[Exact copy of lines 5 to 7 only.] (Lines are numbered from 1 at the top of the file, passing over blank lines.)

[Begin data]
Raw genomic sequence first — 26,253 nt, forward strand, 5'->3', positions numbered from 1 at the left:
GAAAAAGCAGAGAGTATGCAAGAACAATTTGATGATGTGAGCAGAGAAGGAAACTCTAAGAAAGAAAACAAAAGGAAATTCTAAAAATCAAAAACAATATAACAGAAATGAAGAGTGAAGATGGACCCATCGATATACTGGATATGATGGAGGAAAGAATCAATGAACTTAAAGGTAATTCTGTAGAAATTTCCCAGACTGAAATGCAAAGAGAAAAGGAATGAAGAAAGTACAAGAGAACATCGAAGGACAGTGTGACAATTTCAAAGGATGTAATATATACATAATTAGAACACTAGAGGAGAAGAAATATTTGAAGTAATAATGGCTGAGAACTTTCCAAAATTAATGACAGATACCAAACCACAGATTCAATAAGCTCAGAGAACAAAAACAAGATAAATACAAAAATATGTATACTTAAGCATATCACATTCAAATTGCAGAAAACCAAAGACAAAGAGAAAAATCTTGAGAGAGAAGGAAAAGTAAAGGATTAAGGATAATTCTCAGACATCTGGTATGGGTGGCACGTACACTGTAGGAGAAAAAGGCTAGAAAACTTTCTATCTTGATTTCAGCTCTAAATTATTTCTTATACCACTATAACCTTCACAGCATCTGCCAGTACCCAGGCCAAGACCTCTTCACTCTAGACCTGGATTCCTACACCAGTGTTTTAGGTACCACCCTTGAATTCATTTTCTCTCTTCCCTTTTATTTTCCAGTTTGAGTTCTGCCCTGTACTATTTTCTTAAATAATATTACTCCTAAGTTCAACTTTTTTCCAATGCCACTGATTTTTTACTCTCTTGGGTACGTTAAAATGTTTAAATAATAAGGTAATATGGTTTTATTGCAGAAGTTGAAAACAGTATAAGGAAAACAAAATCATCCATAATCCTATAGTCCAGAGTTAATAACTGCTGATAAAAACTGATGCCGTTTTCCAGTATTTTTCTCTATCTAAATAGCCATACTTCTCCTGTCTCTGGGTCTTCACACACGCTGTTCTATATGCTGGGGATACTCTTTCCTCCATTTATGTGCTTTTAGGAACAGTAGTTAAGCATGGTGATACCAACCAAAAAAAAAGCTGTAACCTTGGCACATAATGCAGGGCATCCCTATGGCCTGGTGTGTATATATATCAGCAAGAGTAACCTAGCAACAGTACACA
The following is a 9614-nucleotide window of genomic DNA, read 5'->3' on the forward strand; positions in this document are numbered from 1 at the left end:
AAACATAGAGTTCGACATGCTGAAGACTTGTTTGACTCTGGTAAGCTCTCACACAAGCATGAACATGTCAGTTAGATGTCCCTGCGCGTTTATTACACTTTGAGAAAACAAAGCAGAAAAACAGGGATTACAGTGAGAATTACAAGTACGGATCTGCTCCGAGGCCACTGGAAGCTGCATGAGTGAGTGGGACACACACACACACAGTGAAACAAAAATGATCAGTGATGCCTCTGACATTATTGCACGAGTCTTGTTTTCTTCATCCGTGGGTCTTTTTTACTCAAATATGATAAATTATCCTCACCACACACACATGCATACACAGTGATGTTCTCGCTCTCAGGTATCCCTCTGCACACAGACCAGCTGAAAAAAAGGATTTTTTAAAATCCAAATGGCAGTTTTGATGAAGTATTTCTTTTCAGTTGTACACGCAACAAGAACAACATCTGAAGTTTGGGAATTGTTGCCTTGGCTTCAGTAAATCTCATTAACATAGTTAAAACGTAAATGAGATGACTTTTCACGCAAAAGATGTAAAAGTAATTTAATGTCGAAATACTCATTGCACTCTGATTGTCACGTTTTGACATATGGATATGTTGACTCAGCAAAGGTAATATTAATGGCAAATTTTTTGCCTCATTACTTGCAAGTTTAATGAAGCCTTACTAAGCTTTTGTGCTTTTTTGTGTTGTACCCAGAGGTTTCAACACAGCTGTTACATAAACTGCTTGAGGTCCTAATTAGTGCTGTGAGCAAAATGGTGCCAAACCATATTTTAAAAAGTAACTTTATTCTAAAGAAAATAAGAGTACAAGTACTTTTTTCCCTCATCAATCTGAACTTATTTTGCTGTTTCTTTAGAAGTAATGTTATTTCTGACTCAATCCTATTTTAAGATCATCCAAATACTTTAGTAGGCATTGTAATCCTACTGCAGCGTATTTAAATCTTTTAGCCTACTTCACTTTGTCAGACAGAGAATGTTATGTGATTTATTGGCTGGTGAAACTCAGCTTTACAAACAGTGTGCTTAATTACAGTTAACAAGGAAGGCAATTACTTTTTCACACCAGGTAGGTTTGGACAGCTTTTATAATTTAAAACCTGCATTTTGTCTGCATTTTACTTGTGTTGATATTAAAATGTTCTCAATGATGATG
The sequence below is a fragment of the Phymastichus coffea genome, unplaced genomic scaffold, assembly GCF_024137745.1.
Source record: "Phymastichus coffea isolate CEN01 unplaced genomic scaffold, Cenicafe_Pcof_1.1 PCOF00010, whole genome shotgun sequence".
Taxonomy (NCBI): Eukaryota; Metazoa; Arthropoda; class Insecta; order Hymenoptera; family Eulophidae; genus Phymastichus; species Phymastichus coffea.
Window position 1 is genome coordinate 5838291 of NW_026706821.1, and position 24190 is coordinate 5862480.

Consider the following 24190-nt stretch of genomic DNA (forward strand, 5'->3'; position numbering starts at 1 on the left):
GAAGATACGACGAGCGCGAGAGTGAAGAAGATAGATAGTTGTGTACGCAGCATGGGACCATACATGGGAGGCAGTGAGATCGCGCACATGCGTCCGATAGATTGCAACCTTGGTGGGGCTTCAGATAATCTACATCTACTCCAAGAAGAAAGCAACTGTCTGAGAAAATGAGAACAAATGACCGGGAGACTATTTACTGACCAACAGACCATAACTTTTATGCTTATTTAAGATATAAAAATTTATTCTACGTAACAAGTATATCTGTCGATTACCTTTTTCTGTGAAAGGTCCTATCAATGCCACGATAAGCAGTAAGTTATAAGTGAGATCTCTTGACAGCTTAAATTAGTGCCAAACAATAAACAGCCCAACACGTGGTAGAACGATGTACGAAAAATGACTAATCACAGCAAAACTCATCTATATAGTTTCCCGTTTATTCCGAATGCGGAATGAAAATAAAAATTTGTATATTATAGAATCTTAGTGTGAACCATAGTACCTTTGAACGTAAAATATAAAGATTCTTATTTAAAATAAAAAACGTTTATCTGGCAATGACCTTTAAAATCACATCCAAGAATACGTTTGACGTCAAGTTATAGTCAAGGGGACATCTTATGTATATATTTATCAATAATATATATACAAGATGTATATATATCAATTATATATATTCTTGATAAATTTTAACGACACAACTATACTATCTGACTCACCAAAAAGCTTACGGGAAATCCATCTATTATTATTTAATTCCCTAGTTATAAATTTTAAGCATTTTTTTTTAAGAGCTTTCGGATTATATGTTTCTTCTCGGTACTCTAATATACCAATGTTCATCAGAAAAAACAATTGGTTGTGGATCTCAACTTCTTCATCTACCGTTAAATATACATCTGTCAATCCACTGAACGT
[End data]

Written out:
The sequence below is a fragment of the Phymastichus coffea genome, unplaced genomic scaffold, assembly GCF_024137745.1.
Source record: "Phymastichus coffea isolate CEN01 unplaced genomic scaffold, Cenicafe_Pcof_1.1 PCOF00010, whole genome shotgun sequence".
Taxonomy (NCBI): Eukaryota; Metazoa; Arthropoda; class Insecta; order Hymenoptera; family Eulophidae; genus Phymastichus; species Phymastichus coffea.